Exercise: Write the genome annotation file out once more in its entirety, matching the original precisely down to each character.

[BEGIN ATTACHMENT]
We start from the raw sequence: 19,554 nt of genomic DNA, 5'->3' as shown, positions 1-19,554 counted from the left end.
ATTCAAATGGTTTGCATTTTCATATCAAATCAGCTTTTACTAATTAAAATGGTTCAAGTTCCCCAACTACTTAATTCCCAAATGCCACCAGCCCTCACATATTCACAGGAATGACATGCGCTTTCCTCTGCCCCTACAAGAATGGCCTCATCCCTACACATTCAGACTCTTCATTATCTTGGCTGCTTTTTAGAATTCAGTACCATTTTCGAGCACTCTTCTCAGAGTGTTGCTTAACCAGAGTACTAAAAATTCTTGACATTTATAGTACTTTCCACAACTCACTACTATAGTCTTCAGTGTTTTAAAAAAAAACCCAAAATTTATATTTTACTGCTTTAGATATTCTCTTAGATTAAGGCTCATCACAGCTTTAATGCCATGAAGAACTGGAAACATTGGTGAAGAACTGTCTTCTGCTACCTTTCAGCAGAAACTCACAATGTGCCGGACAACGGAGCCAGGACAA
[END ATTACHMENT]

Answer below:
We start from the raw sequence: 19,554 nt of genomic DNA, 5'->3' as shown, positions 1-19,554 counted from the left end.
ATTCAAATGGTTTGCATTTTCATATCAAATCAGCTTTTACTAATTAAAATGGTTCAAGTTCCCCAACTACTTAATTCCCAAATGCCACCAGCCCTCACATATTCACAGGAATGACATGCGCTTTCCTCTGCCCCTACAAGAATGGCCTCATCCCTACACATTCAGACTCTTCATTATCTTGGCTGCTTTTTAGAATTCAGTACCATTTTCGAGCACTCTTCTCAGAGTGTTGCTTAACCAGAGTACTAAAAATTCTTGACATTTATAGTACTTTCCACAACTCACTACTATAGTCTTCAGTGTTTTAAAAAAAAACCCAAAATTTATATTTTACTGCTTTAGATATTCTCTTAGATTAAGGCTCATCACAGCTTTAATGCCATGAAGAACTGGAAACATTGGTGAAGAACTGTCTTCTGCTACCTTTCAGCAGAAACTCACAATGTGCCGGACAACGGAGCCAGGACAA